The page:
And thinking about how we can answer this question, in what ways was Britain turned upside down in the 17th century? So I'd like you to pause the video, read the slides on the next page and answer the comprehension questions and resume the video once you've finished.


Let's go through the answers to those comprehension questions.

So these are our four questions that you've just answered.

Question one.

Name three categories that historians use to describe different types of changes over time.

So the correct answer would be society, politics, and religion.

These are different categories that historians might look at having changed or stayed the same.

That's a correct answer.

A better answer would be, society refers to how people lived and what they thought about their lives.

Politics referred to how people were ruled and who had power.

Religion refers to what people believed about the church and God.

Question two.

Give an example of a social change that took place in Britain between 1642 and 1658.

Correct answer would be something like, the Diggers wanted to share the land.

The better answer would be, groups like the Diggers challenged England's strict social hierarchy.

Winstanley and his followers saw the earth as a 'common treasury'.

They wanted to share food and farmland with all people.

Number three.

Give an example of a political change that took place in Britain between 1642 and 1658.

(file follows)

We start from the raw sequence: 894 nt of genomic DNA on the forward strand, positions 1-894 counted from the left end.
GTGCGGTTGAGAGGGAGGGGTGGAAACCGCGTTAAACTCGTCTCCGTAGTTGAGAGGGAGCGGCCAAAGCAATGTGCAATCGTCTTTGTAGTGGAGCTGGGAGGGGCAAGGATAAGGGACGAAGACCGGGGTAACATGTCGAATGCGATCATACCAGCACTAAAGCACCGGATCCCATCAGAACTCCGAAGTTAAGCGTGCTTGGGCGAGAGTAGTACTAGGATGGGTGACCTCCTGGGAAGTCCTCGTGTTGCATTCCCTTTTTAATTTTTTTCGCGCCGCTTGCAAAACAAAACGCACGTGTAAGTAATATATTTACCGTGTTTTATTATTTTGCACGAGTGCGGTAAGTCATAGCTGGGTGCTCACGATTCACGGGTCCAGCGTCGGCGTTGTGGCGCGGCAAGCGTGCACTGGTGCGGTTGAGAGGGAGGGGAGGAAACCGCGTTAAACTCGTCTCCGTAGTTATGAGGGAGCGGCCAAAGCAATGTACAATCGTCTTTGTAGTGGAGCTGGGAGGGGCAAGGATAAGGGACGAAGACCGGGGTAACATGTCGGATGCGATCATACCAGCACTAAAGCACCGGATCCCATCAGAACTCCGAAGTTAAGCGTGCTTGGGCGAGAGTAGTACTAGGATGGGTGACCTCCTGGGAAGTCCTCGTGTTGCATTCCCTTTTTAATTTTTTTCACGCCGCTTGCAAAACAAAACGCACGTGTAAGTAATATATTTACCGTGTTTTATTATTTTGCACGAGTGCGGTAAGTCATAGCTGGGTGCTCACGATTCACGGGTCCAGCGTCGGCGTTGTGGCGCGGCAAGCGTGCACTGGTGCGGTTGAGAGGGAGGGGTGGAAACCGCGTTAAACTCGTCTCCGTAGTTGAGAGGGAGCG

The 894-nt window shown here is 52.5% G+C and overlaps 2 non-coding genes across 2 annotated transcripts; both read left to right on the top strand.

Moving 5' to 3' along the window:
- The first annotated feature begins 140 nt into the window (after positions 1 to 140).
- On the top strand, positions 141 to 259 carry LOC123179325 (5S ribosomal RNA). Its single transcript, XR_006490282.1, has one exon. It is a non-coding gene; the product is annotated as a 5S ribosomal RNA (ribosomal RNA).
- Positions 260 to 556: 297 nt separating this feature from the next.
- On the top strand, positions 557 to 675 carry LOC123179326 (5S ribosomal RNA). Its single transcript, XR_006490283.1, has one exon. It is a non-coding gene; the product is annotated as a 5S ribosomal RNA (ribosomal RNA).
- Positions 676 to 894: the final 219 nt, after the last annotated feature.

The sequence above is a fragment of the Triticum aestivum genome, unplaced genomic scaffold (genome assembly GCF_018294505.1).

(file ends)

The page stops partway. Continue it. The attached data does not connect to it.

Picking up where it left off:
Correct answer would be something like, the Levellers wanted to give ordinary people a say in politics.

But a better answer would be, the Levellers wanted most men aged 21 and over to be given the vote.

Some even considered involving women in politics.

These were radical ideas.

There are lots of other political changes and social changes you could have mentioned by the way.

So don't worry if you picked a different one.

This is just a kind of thing you might've probably written.

Finally, question four.

Give an example of a religious change that took place in Britain between 1642 and 1658.

You could say something like the Quakers emerged in the 1650s.

But a better answer would be, the Society of Friends, Quakers, gained lots of members in the 1650s.

The Quakers were pacifists who believed that all people had an 'inner light'.

They challenged established church hierarchies.